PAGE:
Cardinal Sean P. O'Malley, the Roman Catholic archbishop of Boston, said Monday that the results of the Nov. 6 election do not reflect increased support for abortion rights in the United States, even though some of the candidates most staunchly opposed to abortion lost.
O'Malley, who will take over as chairman of the US Conference of Catholic Bishops' Pro-Life Committee this week, said a few prominent abortion opponents may have caused a backlash in their own races by talking about the issue in a way that alienated voters, but the economy and immigration were the main issues driving the outcome.
He added that long-term polling data suggest that Americans are becoming less comfortable with unfettered access to abortion.
"I am very confident that the prolife position in the country is growing stronger, particularly among the younger demographic, and I think many people are out of touch with that," O'Malley said in a phone interview from Baltimore, where he was attending the fall gathering of the US bishops.
In remarks to the assembly earlier in the day, O'Malley thanked his fellow bishops and Catholic organizations for their help in defeating physician-assisted suicide in Massachusetts, which he called a "terrible assault on human life."
The Catholic church teaches that all life is sacred, from conception to natural death, and that suicide is always objectively wrong, though whether a person bears responsibility for committing suicide depends on his or her psychological and physiological state.
In his remarks, O'Malley pointed to the Netherlands, where doctor-assisted suicide is legal and where a group is now creating mobile teams that will offer euthanasia to patients at home, making lethal drugs more widely available to patients. The United States, O'Malley said, is a long way from that scenario, but only because voters in all but two states have held the line.
"What has put the brakes on the growth of physician-assisted suicide in the US is that more than 20 states have rejected proposed legislation and ballot initiatives," he said.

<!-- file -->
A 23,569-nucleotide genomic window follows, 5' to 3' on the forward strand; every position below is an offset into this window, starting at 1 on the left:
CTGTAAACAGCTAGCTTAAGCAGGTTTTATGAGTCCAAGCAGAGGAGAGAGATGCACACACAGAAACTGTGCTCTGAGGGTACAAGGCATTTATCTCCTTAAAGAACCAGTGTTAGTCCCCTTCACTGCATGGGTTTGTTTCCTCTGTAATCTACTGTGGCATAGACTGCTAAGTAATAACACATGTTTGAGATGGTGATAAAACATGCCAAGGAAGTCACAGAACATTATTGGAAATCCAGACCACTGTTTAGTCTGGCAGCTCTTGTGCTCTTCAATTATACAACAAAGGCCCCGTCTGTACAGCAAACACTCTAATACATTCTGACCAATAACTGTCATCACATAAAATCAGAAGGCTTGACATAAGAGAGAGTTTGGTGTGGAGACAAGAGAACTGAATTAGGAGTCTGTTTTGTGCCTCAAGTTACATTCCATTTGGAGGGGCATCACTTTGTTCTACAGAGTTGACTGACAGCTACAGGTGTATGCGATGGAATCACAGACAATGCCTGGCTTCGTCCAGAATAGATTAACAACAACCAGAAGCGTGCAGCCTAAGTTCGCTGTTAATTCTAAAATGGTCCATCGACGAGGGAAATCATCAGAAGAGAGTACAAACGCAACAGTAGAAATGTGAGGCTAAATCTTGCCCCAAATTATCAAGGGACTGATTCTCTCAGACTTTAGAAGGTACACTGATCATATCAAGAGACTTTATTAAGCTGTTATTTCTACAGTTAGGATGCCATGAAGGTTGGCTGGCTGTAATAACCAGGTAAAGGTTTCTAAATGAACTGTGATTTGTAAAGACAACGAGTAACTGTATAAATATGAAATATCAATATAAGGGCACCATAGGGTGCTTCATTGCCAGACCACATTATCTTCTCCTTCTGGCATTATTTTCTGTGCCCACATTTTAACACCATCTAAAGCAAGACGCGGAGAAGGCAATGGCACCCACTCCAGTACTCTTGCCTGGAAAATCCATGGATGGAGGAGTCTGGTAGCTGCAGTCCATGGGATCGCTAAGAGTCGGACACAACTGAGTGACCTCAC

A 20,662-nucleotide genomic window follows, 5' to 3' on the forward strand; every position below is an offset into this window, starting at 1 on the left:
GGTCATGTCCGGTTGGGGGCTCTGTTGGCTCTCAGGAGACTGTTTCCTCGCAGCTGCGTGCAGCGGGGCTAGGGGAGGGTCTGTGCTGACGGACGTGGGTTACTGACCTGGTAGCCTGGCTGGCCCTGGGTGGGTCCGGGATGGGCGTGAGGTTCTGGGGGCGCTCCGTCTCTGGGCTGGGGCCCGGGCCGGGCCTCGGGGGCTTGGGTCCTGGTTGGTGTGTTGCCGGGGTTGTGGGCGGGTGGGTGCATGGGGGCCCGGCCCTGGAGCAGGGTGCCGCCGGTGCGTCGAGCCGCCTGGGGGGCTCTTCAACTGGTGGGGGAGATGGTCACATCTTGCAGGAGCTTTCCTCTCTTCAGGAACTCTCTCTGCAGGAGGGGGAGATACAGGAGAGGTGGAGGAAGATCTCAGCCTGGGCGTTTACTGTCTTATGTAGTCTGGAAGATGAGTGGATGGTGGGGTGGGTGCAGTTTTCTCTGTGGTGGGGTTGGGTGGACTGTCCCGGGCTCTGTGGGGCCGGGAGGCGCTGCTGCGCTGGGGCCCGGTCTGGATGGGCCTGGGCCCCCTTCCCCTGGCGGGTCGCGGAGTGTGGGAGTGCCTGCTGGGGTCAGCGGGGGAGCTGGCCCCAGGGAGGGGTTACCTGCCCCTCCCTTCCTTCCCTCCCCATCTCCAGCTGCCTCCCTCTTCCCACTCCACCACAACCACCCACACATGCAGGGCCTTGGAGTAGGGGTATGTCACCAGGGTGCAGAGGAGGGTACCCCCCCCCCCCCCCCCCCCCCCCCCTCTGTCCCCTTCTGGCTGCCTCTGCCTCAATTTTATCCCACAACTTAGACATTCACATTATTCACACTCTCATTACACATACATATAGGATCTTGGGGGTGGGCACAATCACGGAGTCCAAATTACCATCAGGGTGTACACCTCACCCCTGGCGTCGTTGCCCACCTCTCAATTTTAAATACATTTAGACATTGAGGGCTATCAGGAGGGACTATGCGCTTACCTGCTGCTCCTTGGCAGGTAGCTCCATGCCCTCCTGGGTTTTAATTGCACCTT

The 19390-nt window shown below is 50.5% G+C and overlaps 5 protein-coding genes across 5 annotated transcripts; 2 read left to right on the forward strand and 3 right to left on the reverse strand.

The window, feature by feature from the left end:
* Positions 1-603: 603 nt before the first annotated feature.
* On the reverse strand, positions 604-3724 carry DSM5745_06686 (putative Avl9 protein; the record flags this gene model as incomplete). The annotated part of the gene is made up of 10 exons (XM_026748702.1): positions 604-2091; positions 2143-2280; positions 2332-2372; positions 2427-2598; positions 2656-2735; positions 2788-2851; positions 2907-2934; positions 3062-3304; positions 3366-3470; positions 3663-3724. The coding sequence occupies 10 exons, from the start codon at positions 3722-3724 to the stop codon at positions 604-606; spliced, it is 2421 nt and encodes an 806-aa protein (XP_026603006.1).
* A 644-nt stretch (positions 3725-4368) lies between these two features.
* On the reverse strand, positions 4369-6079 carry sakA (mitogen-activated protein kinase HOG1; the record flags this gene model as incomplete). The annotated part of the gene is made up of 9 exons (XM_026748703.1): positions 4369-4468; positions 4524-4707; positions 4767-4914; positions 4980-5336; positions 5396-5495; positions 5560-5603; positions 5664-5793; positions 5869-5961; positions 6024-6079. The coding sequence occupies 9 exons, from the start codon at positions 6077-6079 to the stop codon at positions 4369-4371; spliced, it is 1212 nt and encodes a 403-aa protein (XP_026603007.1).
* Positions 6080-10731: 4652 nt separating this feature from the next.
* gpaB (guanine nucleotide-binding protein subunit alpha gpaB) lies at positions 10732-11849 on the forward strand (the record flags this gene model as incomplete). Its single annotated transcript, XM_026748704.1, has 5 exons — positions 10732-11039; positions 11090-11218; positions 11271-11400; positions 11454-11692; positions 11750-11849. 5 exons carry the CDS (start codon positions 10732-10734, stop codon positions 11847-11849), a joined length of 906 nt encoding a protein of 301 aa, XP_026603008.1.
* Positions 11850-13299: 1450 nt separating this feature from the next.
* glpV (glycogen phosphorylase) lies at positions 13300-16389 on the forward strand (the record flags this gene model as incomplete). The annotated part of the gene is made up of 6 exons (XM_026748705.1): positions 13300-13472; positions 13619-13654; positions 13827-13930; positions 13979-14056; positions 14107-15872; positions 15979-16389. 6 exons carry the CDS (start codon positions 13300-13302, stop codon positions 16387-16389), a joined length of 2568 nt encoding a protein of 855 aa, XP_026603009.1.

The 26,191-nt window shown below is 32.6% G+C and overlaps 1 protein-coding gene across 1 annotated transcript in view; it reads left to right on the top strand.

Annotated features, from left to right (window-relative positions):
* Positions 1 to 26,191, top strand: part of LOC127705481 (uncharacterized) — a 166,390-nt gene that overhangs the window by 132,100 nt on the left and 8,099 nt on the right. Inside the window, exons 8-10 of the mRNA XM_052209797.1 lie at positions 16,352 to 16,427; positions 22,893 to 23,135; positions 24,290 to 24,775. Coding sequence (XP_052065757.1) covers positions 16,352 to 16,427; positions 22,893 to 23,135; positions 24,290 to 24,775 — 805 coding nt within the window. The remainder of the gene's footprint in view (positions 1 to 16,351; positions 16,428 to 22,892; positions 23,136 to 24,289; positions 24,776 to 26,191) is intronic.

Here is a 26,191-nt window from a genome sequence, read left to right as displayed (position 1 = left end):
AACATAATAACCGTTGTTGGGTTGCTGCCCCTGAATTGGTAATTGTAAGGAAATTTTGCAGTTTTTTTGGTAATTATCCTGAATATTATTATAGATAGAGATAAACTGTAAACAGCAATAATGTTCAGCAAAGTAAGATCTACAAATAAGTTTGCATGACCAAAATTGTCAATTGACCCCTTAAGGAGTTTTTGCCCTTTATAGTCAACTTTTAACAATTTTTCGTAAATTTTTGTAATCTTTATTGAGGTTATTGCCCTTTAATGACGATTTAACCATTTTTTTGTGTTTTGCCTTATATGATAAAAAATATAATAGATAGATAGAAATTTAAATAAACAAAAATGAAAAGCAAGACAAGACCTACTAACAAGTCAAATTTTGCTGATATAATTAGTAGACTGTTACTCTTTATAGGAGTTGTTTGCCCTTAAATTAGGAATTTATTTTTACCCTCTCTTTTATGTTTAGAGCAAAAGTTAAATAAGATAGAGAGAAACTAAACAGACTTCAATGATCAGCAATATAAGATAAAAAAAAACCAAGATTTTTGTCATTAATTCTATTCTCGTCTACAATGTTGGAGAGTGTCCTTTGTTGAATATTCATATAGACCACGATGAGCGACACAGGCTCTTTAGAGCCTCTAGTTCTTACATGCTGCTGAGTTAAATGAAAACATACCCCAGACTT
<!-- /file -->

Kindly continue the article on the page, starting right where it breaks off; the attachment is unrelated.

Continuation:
The Archdiocese of Boston led the fight against Question 2, the ballot measure that would have allowed people with less than six months to live to obtain lethal prescriptions. The church helped build a diverse coalition of doctors, hospice workers, and interfaith leaders and helped raise more than $4 million, much of it from Catholic organizations and wealthy donors across the country.
Polls indicated that the measure had overwhelming support as recently as the beginning of October, but on Election Day it failed by 2 percentage points.
O'Malley, in the interview after his talk, pointed to the organizational strategy that helped defeat Question 2.
"I think we need to engage with the larger community," he said, discussing his plans for directing the US bishops' agenda on the topic. "That's what we did in Massachusetts on the question of physician-assisted suicide."
For example, he said, "I think there are probably a lot of prochoice people out there who are not happy with the fact that we allow gender-selection abortions to take place in our country."
The defeat of Question 2 was one of the few bright lights for Catholic leaders on an election day that saw victories for gay marriage and abortion rights.
With the help of a majority of Catholics, voters also reelected President Obama. The bishops are nonpartisan and do not endorse candidates, but they have vehemently opposed on religious freedom grounds a new federal health care provision requiring employers offering insurance to provide free access to birth control.
The exemption to the new rule that the administration carved out for religious employers only applies to organizations that primarily employ and serve their own people. Thus it would not apply to some church-affiliated groups, such as Catholic Charities.
"That's not for us what Catholic Charities or hospitals are about – we have to serve the entire community," O'Malley said. "We have to do it in a way that is commensurate with our ideals and the teachings of the gospel."
The bishops' attempts to negotiate a compromise with the administration and to get Congress to pass a broader conscience exemption failed earlier this year; a number of Catholic employers are now suing the Obama administration over the rule.
O'Malley said he hoped the bishops' conference would be able to reengage with the president and "hopefully come to a meeting of the minds" on the birth control provision.
The cardinal said he sees other issues where the bishops and the administration can work together. For one, he said, they are "very anxious" to help pass changes in immigration law.
The bishops, like many Democrats, have been pressing for immigration reform for years. Since Hispanic voters provided crucial support for the president's reelection, several prominent Republicans have expressed a willingness to rethink the issue.